What’s noticeable about Moses through seven games is that his eyes have often been caught wandering and he frequently is caught “taking the cheese” of misdirection or heavy influenced play-action mesh fakes. Labeled as a first-round prospect coming into the year, Moses shows minimal limitations with his athleticism and looks to be fully recovered from his knee injury, but being able to slow the game down and mentally process the action happening in front of him from a different platform has been an inconsistent transition for him thus far.
Even if his play doesn’t return to its previous form, he will likely be labeled as a player that has to play on either side of the formation as his belligerent mindset possibly makes him a liability in the middle of the defense due to voiding gaps.
Because of his athleticism, Moses will also be well liked. His type of fluidity and easy movement skills are what teams have long seeked at the position in pass-happy league. The thought process of him still recovering and playing a step slow is still out there as well. Even though it isn’t quite as highly debated right now, he will be one of the most talked about prospects heading into draft season and could be a beneficiary of a weak class overall at the position.
Learning from Joe Burrow’s Injury
72. It was the number of hits that Joe Burrow surrendered heading into last week’s game against Washington. Tied for the most through nine games with Daniel Jones and the most since 2000, the Bengals were on the wrong side of history with their rookie franchise quarterback. Now, in what seemed like an unfortunate, but predictable ticking time bomb of an injury, Burrow suffered a significant knee injury. While no one envisioned him getting hurt to the degree that he did, experiencing an injury of some sort was very predictable.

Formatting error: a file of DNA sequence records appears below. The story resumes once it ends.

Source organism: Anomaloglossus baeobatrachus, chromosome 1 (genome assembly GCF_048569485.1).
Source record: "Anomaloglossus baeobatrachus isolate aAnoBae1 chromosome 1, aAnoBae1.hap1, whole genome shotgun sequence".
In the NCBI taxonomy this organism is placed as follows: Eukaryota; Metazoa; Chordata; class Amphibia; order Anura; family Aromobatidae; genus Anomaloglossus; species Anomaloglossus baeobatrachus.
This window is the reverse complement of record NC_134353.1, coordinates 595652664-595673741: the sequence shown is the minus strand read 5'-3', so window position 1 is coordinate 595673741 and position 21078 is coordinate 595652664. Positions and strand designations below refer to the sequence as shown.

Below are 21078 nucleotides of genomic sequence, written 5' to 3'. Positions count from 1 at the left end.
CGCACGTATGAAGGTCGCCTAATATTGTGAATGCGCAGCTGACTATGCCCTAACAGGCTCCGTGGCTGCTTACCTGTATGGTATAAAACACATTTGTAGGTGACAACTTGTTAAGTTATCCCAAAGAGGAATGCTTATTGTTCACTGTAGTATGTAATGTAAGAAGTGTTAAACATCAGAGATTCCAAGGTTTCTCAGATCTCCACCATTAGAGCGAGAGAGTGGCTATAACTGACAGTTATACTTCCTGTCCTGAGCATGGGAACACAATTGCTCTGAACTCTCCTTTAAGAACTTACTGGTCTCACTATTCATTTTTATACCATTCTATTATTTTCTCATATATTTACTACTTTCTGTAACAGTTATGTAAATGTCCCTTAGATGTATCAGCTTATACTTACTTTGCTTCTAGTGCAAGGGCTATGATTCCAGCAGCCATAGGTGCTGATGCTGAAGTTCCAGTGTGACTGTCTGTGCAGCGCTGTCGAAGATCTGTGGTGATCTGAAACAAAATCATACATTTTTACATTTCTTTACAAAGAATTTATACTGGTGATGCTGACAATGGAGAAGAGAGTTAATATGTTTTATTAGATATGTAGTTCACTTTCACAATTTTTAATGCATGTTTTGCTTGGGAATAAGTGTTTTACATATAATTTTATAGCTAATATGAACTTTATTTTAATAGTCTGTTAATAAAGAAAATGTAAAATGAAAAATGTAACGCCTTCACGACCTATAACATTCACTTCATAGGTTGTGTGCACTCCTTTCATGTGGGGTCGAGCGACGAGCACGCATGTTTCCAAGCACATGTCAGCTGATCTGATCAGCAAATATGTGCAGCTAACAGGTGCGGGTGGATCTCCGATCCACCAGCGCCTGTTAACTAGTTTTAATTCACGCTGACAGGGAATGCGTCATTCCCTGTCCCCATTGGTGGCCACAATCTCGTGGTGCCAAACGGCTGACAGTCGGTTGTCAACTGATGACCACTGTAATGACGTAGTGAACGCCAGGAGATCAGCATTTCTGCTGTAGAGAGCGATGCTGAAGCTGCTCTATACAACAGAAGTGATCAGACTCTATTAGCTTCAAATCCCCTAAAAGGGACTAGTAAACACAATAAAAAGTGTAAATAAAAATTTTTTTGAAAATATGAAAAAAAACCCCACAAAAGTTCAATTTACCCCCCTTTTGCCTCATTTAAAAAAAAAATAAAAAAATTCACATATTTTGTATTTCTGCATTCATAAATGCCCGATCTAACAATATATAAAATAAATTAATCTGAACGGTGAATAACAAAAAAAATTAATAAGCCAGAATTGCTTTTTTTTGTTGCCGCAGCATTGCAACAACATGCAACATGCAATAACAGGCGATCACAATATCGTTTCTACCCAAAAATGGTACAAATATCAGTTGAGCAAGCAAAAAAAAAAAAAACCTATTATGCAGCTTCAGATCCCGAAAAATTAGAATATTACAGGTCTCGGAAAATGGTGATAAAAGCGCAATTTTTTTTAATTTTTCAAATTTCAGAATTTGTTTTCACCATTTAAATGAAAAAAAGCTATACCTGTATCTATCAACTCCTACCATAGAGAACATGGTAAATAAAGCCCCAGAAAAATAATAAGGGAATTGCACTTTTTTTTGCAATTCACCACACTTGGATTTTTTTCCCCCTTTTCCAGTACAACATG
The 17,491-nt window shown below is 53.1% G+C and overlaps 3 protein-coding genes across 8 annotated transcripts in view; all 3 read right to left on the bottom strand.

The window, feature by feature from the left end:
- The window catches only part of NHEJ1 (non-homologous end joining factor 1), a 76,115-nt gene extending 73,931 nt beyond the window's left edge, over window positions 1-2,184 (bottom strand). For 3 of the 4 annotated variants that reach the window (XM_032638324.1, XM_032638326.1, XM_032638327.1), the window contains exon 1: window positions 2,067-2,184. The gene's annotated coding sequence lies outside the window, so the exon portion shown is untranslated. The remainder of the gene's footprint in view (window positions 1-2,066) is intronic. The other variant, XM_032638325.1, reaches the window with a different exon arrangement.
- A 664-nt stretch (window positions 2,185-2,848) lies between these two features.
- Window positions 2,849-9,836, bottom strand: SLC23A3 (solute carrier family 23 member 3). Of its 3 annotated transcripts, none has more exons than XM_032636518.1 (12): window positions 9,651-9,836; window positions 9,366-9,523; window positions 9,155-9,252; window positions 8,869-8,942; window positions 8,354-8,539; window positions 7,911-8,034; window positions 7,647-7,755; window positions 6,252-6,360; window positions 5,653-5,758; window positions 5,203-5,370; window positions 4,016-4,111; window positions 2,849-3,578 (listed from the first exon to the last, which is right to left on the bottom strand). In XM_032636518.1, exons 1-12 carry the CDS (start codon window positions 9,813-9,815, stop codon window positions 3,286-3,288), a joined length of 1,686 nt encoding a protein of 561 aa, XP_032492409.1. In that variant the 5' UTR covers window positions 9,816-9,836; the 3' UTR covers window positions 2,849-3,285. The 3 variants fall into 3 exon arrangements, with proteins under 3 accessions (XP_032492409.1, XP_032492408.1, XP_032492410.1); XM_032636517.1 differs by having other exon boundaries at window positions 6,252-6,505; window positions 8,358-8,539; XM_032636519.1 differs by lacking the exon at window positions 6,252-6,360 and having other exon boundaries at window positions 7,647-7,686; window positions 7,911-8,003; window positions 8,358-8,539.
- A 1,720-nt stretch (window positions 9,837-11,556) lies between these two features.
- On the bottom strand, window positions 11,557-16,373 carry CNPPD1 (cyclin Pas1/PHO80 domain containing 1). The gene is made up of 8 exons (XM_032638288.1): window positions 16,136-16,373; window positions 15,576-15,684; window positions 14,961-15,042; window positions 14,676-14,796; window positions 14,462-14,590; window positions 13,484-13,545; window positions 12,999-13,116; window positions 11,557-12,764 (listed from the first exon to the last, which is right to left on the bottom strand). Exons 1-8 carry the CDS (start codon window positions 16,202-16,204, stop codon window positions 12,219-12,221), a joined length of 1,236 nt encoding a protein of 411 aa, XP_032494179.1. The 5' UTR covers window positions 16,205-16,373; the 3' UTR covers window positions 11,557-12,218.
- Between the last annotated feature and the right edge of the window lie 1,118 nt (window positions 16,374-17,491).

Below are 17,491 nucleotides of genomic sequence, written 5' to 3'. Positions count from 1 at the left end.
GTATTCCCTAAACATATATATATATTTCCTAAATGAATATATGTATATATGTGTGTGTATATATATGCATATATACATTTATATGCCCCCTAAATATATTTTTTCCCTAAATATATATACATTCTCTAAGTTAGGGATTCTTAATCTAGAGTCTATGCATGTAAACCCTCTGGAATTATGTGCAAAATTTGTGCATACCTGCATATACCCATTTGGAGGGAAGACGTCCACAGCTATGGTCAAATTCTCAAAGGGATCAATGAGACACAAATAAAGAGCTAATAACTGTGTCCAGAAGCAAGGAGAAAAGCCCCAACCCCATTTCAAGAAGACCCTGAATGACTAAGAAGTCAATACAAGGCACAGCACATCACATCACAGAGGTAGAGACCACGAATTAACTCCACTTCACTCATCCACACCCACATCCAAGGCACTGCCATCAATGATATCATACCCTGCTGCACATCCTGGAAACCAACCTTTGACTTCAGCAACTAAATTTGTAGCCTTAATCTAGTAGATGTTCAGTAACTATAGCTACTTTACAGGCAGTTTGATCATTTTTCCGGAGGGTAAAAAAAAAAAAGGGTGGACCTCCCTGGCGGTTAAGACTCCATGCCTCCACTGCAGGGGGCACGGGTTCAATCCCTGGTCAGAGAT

With Burrow now sidelined for 9-12 months, there’s an underlying lesson in this for a lot of teams that are projected to select a quarterback early in 2021. For teams like the Jets and Jaguars, the message is simple: don’t put your highly drafted quarterback in no man’s land.
Possessing all seven picks in the last draft cycle, the team opted to wait until the sixth round to select protection for Burrow in offensive tackle Hakeem Adeniji. With plenty of options left on the board, there was a plethora of players that the team could’ve elected to take, but they opted to select a receiver, who has played well, and back-to-back linebackers.
With the Jaguars set to have 12 draft picks and the Jets with three possibly inside of the top 35, they are fortunate enough to have more ammo in order to surround their young signal caller with protection. Not only that, but there are headliner names in free agency such as Brandon Scherff, Joe Thuney, Taylor Moton, and Trent Willams as well. Both teams must learn the valuable lesson of protecting the quarterback before all else to help him survive the physical demands of a long season and to prevent mental and physical scars that could hinder their career.